Maxine McBrinn, the Museum of Indian Arts and Culture’s (MIAC) curator of archaeology, started with her research into ancient Native American footwear when she put together a museum exhibit that examines Native shoes from pre-historic times through the present.
“Stepping Out: 10,000 Years of Walking the West” is a fascinating exploration of how Native footwear began as simple coverings for the feet and evolved into elaborately decorated moccasins made out of materials including cowhide, porcupine quills, glass beads, horsehair, elk teeth, feathers and silver buttons.
“I love the stories behind the shoes,” explains McBrinn, who features sandals and moccasins from MIAC’s collection and items borrowed from local institutions and individuals in the exhibit.
“What surprised me is that I never saw indications of flat feet. With moccasins, you can see each toe, the imprint of the foot and the person’s arch.”
Footwear from the Southwest, Southern Plains, North Central Plains and Northwest Plains & Great Basin is included in the show. Most of the shoes have rawhide soles to protect the wearer’s feet from rocks, spines and thorns. Designs were simple until European beads were introduced into Native footwear in the late 15th century. Up until the turn of the 20th century, Native Americans living in the West made moccasins for family members, but those living in the East Coast began selling their footwear to colonists in the 1600s.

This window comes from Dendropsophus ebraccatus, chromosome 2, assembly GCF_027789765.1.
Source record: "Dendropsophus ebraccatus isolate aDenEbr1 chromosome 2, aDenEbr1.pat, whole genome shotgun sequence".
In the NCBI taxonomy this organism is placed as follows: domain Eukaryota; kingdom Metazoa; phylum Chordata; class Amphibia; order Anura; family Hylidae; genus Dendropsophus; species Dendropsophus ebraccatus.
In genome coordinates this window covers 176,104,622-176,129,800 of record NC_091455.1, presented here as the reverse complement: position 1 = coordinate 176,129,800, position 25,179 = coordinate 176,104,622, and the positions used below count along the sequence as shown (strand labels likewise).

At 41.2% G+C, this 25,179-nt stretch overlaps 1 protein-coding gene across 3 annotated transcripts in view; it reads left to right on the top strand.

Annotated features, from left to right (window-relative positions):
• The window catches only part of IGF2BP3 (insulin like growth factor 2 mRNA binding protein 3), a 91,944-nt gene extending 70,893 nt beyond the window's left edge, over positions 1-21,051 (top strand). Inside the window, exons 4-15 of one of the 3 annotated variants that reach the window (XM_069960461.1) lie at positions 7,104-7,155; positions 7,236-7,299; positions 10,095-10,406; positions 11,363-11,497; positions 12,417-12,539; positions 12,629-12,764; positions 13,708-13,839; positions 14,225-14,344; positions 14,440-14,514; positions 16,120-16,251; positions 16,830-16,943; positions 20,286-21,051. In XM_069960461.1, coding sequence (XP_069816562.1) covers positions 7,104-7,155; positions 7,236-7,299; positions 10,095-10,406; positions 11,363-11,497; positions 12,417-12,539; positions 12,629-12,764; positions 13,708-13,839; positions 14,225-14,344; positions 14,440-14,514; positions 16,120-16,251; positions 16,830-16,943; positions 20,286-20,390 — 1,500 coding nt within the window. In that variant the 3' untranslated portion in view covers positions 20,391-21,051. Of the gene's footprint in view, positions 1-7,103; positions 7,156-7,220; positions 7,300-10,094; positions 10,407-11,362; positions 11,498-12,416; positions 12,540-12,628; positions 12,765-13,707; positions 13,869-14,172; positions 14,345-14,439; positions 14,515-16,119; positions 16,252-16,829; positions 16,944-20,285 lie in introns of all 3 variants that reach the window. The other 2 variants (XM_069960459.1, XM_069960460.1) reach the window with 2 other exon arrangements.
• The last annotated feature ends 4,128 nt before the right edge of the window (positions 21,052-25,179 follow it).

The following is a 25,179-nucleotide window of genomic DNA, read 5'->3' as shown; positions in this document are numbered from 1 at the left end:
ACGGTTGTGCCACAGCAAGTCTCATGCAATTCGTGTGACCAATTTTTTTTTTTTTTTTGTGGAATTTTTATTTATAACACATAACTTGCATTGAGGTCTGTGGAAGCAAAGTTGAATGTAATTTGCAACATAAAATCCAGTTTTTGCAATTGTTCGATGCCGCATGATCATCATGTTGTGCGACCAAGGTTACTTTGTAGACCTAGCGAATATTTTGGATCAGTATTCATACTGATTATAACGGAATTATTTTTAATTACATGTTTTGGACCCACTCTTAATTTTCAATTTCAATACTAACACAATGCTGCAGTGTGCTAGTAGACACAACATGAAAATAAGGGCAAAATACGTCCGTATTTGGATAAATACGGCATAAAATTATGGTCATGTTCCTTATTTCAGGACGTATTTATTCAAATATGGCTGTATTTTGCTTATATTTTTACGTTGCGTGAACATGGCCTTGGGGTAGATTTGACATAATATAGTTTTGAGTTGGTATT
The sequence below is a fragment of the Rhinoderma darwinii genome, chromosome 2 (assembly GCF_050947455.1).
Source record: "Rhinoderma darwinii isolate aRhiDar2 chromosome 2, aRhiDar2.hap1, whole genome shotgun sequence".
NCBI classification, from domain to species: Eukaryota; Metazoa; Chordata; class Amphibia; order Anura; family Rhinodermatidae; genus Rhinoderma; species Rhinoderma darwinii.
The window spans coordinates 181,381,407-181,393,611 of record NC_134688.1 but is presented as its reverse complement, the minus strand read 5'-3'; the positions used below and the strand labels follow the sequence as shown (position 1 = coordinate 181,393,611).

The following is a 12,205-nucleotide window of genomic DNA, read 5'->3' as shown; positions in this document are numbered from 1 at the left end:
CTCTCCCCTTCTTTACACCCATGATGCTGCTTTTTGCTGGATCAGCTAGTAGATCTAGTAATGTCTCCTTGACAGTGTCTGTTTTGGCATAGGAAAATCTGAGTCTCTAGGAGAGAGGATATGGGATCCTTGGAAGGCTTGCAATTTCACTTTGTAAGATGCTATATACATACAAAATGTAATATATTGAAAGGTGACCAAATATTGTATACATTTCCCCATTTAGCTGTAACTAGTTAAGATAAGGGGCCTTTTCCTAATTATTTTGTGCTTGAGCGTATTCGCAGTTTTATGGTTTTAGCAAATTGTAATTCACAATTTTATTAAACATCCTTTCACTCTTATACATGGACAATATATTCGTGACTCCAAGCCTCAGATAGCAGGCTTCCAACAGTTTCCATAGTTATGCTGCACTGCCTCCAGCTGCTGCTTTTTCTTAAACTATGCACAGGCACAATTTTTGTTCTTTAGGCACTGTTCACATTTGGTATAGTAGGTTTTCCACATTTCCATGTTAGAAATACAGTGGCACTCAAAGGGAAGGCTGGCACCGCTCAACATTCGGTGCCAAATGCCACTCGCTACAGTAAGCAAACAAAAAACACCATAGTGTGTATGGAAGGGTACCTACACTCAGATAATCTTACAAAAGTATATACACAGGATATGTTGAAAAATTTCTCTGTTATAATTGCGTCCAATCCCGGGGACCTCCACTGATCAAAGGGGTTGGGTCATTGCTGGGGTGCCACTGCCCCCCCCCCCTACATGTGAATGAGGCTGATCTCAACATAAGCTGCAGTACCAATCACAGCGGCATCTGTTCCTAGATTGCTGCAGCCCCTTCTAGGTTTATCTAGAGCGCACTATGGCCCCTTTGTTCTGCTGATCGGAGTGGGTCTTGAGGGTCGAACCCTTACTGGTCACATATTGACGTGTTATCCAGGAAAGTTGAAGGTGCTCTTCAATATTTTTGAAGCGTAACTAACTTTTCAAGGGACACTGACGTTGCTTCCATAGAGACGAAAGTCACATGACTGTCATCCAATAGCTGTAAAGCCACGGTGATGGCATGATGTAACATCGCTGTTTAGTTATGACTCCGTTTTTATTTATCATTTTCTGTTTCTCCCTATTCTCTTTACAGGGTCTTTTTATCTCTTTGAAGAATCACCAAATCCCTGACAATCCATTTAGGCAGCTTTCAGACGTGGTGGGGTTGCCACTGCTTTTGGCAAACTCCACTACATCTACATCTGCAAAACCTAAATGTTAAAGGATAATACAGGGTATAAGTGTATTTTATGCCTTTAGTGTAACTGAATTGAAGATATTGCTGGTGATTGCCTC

“The colonists found they liked moccasins better than their boots and often wore them,” says McBrinn. “Moccasins are designed for real feet. They’re more comfortable and fit better.”
The exhibit also features a selection of contemporary footwear by artists including Emil Her Many Horses (Oglala Lakota), Eva McAdams (Shoshone) and Teri Greeves (Kiowa). “Although my research has been into ancient footwear, I’ve discovered how much I enjoy the show’s contemporary art footwear,” McBrinn adds.
“Stepping Out: 10,000 Years of Walking the West” is on display through September 3, 2018.